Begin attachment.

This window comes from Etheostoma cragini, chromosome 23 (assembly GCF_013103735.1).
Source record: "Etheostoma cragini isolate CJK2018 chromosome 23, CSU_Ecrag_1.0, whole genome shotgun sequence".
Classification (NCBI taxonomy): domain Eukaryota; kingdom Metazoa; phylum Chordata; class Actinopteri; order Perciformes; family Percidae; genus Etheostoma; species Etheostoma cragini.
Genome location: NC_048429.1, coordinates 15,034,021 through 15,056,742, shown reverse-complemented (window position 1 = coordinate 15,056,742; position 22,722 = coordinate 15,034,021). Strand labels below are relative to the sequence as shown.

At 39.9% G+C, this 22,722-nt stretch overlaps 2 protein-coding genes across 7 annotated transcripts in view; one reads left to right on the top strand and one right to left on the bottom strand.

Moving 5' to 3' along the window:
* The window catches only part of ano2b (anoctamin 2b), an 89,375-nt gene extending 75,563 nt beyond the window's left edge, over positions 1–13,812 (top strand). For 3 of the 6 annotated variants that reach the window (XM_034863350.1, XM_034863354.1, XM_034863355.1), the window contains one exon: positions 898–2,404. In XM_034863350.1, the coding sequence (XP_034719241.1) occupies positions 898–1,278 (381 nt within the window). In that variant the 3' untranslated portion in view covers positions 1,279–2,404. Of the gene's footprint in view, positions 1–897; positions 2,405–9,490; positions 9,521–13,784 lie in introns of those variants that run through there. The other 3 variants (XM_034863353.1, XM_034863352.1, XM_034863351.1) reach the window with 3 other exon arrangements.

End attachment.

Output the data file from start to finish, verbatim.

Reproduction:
This window comes from Etheostoma cragini, chromosome 23 (assembly GCF_013103735.1).
Source record: "Etheostoma cragini isolate CJK2018 chromosome 23, CSU_Ecrag_1.0, whole genome shotgun sequence".
Classification (NCBI taxonomy): domain Eukaryota; kingdom Metazoa; phylum Chordata; class Actinopteri; order Perciformes; family Percidae; genus Etheostoma; species Etheostoma cragini.
Genome location: NC_048429.1, coordinates 15,034,021 through 15,056,742, shown reverse-complemented (window position 1 = coordinate 15,056,742; position 22,722 = coordinate 15,034,021). Strand labels below are relative to the sequence as shown.

At 39.9% G+C, this 22,722-nt stretch overlaps 2 protein-coding genes across 7 annotated transcripts in view; one reads left to right on the top strand and one right to left on the bottom strand.

Moving 5' to 3' along the window:
* The window catches only part of ano2b (anoctamin 2b), an 89,375-nt gene extending 75,563 nt beyond the window's left edge, over positions 1–13,812 (top strand). For 3 of the 6 annotated variants that reach the window (XM_034863350.1, XM_034863354.1, XM_034863355.1), the window contains one exon: positions 898–2,404. In XM_034863350.1, the coding sequence (XP_034719241.1) occupies positions 898–1,278 (381 nt within the window). In that variant the 3' untranslated portion in view covers positions 1,279–2,404. Of the gene's footprint in view, positions 1–897; positions 2,405–9,490; positions 9,521–13,784 lie in introns of those variants that run through there. The other 3 variants (XM_034863353.1, XM_034863352.1, XM_034863351.1) reach the window with 3 other exon arrangements.